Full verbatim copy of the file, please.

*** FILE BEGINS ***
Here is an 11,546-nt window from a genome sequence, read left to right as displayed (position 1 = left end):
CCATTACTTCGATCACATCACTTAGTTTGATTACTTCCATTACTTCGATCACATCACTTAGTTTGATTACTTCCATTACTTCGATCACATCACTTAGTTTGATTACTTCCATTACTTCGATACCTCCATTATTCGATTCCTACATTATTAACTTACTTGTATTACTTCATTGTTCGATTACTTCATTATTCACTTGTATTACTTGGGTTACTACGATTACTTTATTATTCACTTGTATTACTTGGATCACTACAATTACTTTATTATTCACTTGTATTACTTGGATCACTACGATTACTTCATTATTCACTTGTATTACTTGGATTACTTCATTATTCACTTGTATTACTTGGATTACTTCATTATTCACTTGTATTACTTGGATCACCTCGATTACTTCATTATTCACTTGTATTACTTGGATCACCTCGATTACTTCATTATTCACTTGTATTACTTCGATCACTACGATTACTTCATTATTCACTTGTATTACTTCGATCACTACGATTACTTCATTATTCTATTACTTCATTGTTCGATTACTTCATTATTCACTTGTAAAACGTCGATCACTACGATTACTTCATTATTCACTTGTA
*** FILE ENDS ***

Here is an 11,546-nt window from a genome sequence, read left to right as displayed (position 1 = left end):
CCATTACTTCGATCACATCACTTAGTTTGATTACTTCCATTACTTCGATCACATCACTTAGTTTGATTACTTCCATTACTTCGATCACATCACTTAGTTTGATTACTTCCATTACTTCGATACCTCCATTATTCGATTCCTACATTATTAACTTACTTGTATTACTTCATTGTTCGATTACTTCATTATTCACTTGTATTACTTGGGTTACTACGATTACTTTATTATTCACTTGTATTACTTGGATCACTACAATTACTTTATTATTCACTTGTATTACTTGGATCACTACGATTACTTCATTATTCACTTGTATTACTTGGATTACTTCATTATTCACTTGTATTACTTGGATTACTTCATTATTCACTTGTATTACTTGGATCACCTCGATTACTTCATTATTCACTTGTATTACTTGGATCACCTCGATTACTTCATTATTCACTTGTATTACTTCGATCACTACGATTACTTCATTATTCACTTGTATTACTTCGATCACTACGATTACTTCATTATTCTATTACTTCATTGTTCGATTACTTCATTATTCACTTGTAAAACGTCGATCACTACGATTACTTCATTATTCACTTGTA